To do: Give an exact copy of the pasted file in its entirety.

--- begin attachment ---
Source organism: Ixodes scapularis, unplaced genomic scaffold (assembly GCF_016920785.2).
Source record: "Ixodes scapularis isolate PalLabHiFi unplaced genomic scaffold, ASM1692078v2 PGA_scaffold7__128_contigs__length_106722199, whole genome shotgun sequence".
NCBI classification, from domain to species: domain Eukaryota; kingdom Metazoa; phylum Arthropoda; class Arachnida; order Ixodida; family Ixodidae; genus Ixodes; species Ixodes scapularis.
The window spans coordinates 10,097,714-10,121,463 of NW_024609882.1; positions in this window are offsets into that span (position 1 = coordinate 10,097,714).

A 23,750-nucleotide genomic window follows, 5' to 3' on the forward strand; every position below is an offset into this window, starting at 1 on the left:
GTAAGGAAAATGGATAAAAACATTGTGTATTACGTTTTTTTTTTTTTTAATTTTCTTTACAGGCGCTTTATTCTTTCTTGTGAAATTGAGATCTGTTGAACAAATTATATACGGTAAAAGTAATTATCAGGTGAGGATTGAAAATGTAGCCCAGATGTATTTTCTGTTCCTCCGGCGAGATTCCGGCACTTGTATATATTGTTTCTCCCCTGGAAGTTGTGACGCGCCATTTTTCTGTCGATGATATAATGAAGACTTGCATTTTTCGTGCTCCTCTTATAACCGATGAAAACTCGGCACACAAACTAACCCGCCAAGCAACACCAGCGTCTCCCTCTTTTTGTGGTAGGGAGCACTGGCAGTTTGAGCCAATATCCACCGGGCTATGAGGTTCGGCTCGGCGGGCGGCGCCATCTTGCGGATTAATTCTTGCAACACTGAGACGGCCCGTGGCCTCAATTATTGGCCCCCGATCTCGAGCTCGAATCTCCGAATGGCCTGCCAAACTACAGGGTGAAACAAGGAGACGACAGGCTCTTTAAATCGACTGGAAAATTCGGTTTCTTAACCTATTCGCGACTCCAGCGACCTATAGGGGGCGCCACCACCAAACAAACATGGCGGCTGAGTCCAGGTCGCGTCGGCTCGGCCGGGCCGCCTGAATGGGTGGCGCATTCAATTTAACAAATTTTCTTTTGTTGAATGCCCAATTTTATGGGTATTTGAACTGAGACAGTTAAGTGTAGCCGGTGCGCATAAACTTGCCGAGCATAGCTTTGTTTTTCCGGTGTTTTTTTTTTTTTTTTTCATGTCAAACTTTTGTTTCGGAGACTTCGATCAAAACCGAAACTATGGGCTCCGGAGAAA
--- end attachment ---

Source organism: Ixodes scapularis, unplaced genomic scaffold (assembly GCF_016920785.2).
Source record: "Ixodes scapularis isolate PalLabHiFi unplaced genomic scaffold, ASM1692078v2 PGA_scaffold7__128_contigs__length_106722199, whole genome shotgun sequence".
NCBI classification, from domain to species: domain Eukaryota; kingdom Metazoa; phylum Arthropoda; class Arachnida; order Ixodida; family Ixodidae; genus Ixodes; species Ixodes scapularis.
The window spans coordinates 10,097,714-10,121,463 of NW_024609882.1; positions in this window are offsets into that span (position 1 = coordinate 10,097,714).

A 23,750-nucleotide genomic window follows, 5' to 3' on the forward strand; every position below is an offset into this window, starting at 1 on the left:
GTAAGGAAAATGGATAAAAACATTGTGTATTACGTTTTTTTTTTTTTTAATTTTCTTTACAGGCGCTTTATTCTTTCTTGTGAAATTGAGATCTGTTGAACAAATTATATACGGTAAAAGTAATTATCAGGTGAGGATTGAAAATGTAGCCCAGATGTATTTTCTGTTCCTCCGGCGAGATTCCGGCACTTGTATATATTGTTTCTCCCCTGGAAGTTGTGACGCGCCATTTTTCTGTCGATGATATAATGAAGACTTGCATTTTTCGTGCTCCTCTTATAACCGATGAAAACTCGGCACACAAACTAACCCGCCAAGCAACACCAGCGTCTCCCTCTTTTTGTGGTAGGGAGCACTGGCAGTTTGAGCCAATATCCACCGGGCTATGAGGTTCGGCTCGGCGGGCGGCGCCATCTTGCGGATTAATTCTTGCAACACTGAGACGGCCCGTGGCCTCAATTATTGGCCCCCGATCTCGAGCTCGAATCTCCGAATGGCCTGCCAAACTACAGGGTGAAACAAGGAGACGACAGGCTCTTTAAATCGACTGGAAAATTCGGTTTCTTAACCTATTCGCGACTCCAGCGACCTATAGGGGGCGCCACCACCAAACAAACATGGCGGCTGAGTCCAGGTCGCGTCGGCTCGGCCGGGCCGCCTGAATGGGTGGCGCATTCAATTTAACAAATTTTCTTTTGTTGAATGCCCAATTTTATGGGTATTTGAACTGAGACAGTTAAGTGTAGCCGGTGCGCATAAACTTGCCGAGCATAGCTTTGTTTTTCCGGTGTTTTTTTTTTTTTTTTTCATGTCAAACTTTTGTTTCGGAGACTTCGATCAAAACCGAAACTATGGGCTCCGGAGAAA